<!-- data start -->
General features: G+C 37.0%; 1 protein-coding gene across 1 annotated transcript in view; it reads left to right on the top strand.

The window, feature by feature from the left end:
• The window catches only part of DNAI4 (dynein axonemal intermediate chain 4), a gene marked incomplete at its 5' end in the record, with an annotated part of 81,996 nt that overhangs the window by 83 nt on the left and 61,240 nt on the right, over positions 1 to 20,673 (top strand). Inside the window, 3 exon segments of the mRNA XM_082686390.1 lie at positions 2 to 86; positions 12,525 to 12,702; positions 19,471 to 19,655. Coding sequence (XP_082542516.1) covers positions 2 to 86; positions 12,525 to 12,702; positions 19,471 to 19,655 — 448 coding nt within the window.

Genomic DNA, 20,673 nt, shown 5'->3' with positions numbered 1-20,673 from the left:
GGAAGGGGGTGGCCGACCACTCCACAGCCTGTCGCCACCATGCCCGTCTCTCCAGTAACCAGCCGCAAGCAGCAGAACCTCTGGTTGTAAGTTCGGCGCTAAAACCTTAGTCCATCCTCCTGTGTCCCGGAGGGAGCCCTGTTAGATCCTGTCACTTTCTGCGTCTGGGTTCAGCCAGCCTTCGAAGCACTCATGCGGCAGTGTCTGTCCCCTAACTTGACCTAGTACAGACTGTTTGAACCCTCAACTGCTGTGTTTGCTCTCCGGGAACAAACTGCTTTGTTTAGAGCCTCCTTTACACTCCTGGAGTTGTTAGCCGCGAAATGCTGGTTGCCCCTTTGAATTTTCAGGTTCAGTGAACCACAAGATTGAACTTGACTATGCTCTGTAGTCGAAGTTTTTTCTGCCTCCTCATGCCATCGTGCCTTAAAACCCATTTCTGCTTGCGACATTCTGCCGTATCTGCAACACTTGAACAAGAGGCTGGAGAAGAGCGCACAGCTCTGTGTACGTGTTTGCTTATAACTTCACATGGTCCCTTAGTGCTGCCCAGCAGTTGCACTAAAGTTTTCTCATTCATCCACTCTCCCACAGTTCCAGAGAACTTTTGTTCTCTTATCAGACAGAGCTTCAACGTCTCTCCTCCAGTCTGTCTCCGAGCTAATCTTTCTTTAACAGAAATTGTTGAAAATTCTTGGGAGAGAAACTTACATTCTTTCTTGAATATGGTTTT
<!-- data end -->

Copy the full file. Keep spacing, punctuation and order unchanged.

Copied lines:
General features: G+C 37.0%; 1 protein-coding gene across 1 annotated transcript in view; it reads left to right on the top strand.

The window, feature by feature from the left end:
• The window catches only part of DNAI4 (dynein axonemal intermediate chain 4), a gene marked incomplete at its 5' end in the record, with an annotated part of 81,996 nt that overhangs the window by 83 nt on the left and 61,240 nt on the right, over positions 1 to 20,673 (top strand). Inside the window, 3 exon segments of the mRNA XM_082686390.1 lie at positions 2 to 86; positions 12,525 to 12,702; positions 19,471 to 19,655. Coding sequence (XP_082542516.1) covers positions 2 to 86; positions 12,525 to 12,702; positions 19,471 to 19,655 — 448 coding nt within the window.

Genomic DNA, 20,673 nt, shown 5'->3' with positions numbered 1-20,673 from the left:
GGAAGGGGGTGGCCGACCACTCCACAGCCTGTCGCCACCATGCCCGTCTCTCCAGTAACCAGCCGCAAGCAGCAGAACCTCTGGTTGTAAGTTCGGCGCTAAAACCTTAGTCCATCCTCCTGTGTCCCGGAGGGAGCCCTGTTAGATCCTGTCACTTTCTGCGTCTGGGTTCAGCCAGCCTTCGAAGCACTCATGCGGCAGTGTCTGTCCCCTAACTTGACCTAGTACAGACTGTTTGAACCCTCAACTGCTGTGTTTGCTCTCCGGGAACAAACTGCTTTGTTTAGAGCCTCCTTTACACTCCTGGAGTTGTTAGCCGCGAAATGCTGGTTGCCCCTTTGAATTTTCAGGTTCAGTGAACCACAAGATTGAACTTGACTATGCTCTGTAGTCGAAGTTTTTTCTGCCTCCTCATGCCATCGTGCCTTAAAACCCATTTCTGCTTGCGACATTCTGCCGTATCTGCAACACTTGAACAAGAGGCTGGAGAAGAGCGCACAGCTCTGTGTACGTGTTTGCTTATAACTTCACATGGTCCCTTAGTGCTGCCCAGCAGTTGCACTAAAGTTTTCTCATTCATCCACTCTCCCACAGTTCCAGAGAACTTTTGTTCTCTTATCAGACAGAGCTTCAACGTCTCTCCTCCAGTCTGTCTCCGAGCTAATCTTTCTTTAACAGAAATTGTTGAAAATTCTTGGGAGAGAAACTTACATTCTTTCTTGAATATGGTTTT